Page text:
Donald J. Patti

Chrysler & Fiat — The World’s First Happy Shotgun Marriage?

In Auto Industry, Business, Trends, Uncategorized on 23 January 2009 at 10:49 am

It was not long after I posted my “10 Steps to Save Chrysler” blog that I began hearing rumors about a Fiat/Chrysler merger, which intrigued me.  Autosavant, one of the best auto-industry blogs on the ‘Net these days, scooped many of the traditional media outlets by reporting talks on the 19th in this blog entry by JS Smith that’s well worth reading:  http://www.autosavant.com/2009/01/19/chrysler-may-survive-by-fiat/.

Forced together by anemic – no, paralytic –  auto sales, the global credit crisis and some key strategic mis-steps, this engagement between two auto giants may well turn out to be one of the industry’s happiest marriages.  I decided to look back at my article from last week and see which of my “10 Steps” the Chrysler-Fiat partnership helps to address to see whether this isn’t one of the wisest merger opportunities we’ve seen this decade.

Based on a quick tally, a Chrysler-Fiat merger could effectively address these steps:

1. Original Recommendation: Stop building engines.  Analysis: Initially, I recommended that Chrysler stop building engines because of the enormous development costs associated with engine development, the uncertainty around which powerplant would drive growth in the next decade and my past experience seeing how well engine vendor relationships can work.  While a Chrysler-Fiat merger would by no means outsource engine development and production, it does enable Chrysler to share the economic burden of engine design and development, while giving Chrysler access to some of the smaller, more efficient engines that Fiat has dropped in to their European and South American products so effectively (See JS Smith Article).

2. Original Recommendation: Share platforms.  Analysis: This is also a big win for Chrysler and Fiat because the two can share platforms during design and lower overall product development costs.  Suddenly, Chrysler has access to smaller-framed vehicles at a low cost, while Fiat can eliminate some of their larger platforms and adopt similarly-sized Chrysler platforms.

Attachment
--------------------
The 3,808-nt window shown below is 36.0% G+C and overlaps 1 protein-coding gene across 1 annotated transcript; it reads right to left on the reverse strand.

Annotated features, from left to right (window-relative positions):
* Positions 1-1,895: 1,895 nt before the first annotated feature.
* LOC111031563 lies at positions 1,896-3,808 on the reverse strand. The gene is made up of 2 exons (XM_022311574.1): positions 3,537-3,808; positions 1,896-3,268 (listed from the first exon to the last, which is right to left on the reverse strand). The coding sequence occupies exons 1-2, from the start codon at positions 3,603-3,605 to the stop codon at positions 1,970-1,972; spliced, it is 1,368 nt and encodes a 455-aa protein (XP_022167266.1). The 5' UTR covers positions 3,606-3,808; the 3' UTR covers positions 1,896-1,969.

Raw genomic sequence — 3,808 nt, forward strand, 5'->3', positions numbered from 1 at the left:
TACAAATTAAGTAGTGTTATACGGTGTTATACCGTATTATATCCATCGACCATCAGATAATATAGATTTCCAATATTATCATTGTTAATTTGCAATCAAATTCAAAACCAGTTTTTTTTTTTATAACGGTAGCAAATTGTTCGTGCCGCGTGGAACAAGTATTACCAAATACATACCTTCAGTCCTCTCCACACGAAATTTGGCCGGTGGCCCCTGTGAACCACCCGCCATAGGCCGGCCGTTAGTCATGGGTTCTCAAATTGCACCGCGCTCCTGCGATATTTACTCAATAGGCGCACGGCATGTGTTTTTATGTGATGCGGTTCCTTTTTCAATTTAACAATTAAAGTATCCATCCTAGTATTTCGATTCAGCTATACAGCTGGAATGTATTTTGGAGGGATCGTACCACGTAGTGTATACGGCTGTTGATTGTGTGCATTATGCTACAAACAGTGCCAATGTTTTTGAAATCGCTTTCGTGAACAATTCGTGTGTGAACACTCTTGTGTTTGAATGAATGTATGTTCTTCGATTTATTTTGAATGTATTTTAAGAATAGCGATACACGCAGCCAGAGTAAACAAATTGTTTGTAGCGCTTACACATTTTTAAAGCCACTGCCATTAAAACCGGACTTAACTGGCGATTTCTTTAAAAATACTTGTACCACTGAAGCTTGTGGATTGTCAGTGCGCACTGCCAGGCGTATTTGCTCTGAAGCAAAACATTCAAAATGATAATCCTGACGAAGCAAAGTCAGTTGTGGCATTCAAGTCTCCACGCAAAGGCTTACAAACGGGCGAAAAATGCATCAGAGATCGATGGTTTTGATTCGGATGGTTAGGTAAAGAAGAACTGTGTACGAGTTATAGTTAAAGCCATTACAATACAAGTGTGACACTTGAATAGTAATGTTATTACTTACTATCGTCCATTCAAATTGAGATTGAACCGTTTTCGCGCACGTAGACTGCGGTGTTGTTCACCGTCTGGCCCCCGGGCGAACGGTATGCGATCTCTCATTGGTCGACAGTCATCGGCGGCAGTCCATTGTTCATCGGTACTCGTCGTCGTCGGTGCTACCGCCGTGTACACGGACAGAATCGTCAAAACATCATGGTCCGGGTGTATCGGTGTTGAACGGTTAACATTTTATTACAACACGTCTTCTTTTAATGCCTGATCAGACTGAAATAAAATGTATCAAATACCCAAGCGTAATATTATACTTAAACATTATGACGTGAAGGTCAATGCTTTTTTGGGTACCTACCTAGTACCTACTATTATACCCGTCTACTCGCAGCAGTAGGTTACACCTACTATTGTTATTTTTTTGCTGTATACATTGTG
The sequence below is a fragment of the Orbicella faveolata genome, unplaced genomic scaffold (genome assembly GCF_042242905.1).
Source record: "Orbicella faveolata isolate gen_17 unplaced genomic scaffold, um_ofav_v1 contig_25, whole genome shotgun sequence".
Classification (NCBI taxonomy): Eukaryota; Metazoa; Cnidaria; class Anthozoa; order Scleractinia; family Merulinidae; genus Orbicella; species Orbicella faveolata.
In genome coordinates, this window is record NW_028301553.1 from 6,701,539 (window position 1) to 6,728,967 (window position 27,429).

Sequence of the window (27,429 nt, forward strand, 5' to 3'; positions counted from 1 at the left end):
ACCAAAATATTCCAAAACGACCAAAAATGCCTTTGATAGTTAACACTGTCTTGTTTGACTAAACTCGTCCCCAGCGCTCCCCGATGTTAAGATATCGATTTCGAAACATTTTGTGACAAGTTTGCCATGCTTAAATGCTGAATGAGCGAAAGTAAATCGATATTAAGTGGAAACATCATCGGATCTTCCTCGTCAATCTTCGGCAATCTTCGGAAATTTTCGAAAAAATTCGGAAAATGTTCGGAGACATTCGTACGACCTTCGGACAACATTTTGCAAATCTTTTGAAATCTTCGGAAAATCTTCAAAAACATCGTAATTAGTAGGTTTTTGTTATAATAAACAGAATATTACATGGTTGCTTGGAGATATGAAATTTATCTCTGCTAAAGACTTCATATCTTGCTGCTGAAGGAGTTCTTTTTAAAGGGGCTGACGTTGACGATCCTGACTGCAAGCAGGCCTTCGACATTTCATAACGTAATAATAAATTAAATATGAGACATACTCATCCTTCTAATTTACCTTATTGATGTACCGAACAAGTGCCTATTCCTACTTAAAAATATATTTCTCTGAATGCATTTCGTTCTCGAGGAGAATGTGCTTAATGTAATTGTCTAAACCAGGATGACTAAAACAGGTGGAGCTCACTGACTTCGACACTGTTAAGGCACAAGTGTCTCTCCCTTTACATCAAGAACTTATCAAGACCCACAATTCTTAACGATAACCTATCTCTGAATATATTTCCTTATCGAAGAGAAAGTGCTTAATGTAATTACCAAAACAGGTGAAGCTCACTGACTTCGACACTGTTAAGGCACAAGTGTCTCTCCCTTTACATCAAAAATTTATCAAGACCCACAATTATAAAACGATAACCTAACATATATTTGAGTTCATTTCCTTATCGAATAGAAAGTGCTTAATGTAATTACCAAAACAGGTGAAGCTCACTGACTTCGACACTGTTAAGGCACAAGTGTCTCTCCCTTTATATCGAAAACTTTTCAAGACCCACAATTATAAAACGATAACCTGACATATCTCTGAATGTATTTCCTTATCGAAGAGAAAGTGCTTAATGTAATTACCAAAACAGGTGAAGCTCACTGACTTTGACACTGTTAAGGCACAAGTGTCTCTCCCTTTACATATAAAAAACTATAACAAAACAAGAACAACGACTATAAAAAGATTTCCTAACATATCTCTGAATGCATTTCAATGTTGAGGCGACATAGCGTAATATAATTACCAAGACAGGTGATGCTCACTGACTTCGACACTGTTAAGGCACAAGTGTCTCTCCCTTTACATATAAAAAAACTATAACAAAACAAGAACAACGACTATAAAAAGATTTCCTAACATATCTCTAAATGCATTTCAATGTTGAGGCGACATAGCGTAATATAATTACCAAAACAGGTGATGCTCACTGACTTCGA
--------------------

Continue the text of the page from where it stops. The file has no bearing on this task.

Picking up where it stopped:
4. Original Recommendation: Focus on the brand(s).  Analysis: Here’s another big success.  I mentioned in my previous blog that Chrysler lost its brand ladder when it dropped Plymouth, then diluted Dodge and weakened Chrysler.  Consider the brand ladder potentially created by a Chrysler – Fiat merger:  Fiat (small, fuel efficient cars), Dodge (mid-range, family-oriented vehicles), Jeep (off-road, rugged), Alfa Romeo (sporty, high-end, high-performance) and either Lancia or a resurrected Chrysler (luxurious, well-appointed, full-featured).  Positioned effectively, the brand ladder would be complete in a matter of 3-5 years instead of decades.

5. Original Recommendation: Dump the Dealerships, not the Dealers. Analysis:  Another big win, because it addresses the fact that Chrsyler’s dealer network is far too large given it’s product lines and likely future sales. Remember, I said that declining product sales continue to put strain on Chrysler dealerships and it’s time for Chrysler to reduce ranks so some dealers can survive the downturn.  If some Chrysler dealerships are transitioned over to the Fiat brands, this effectively reduces the number of Chrysler dealers and gives Fiat products access to an enormous U.S. Market.  I still believe it’s important for Chrysler to look at other sales channels, including shopping malls (read my original blog) and the Internet, but a merger addresses half of the problem.

Of note, I would caution Chrysler against creating “Fiat/Dodge” or “Fiat/Chrysler” dealerships.  This merely increases brand confusion and makes it difficult for the dealers to cater effectively to their customer niche.  Better to offer Dodge dealerships the opportunity to convert over to Fiat.

For the remaining six recommendations in my previous blog, a Chrysler/Fiat merger does not prevent a merged organization from addressing these issues, but does little to help them.  Chrysler would still have to address quality perceptions, needs to change the underlying philosophy of leadership and explore new channels for delivering its products to customers.  Given this, a Chrysler/Fiat merger has the potential to be a very happy marriage, but it would be unwise for  Chrysler/Fiat leadership to stop there.

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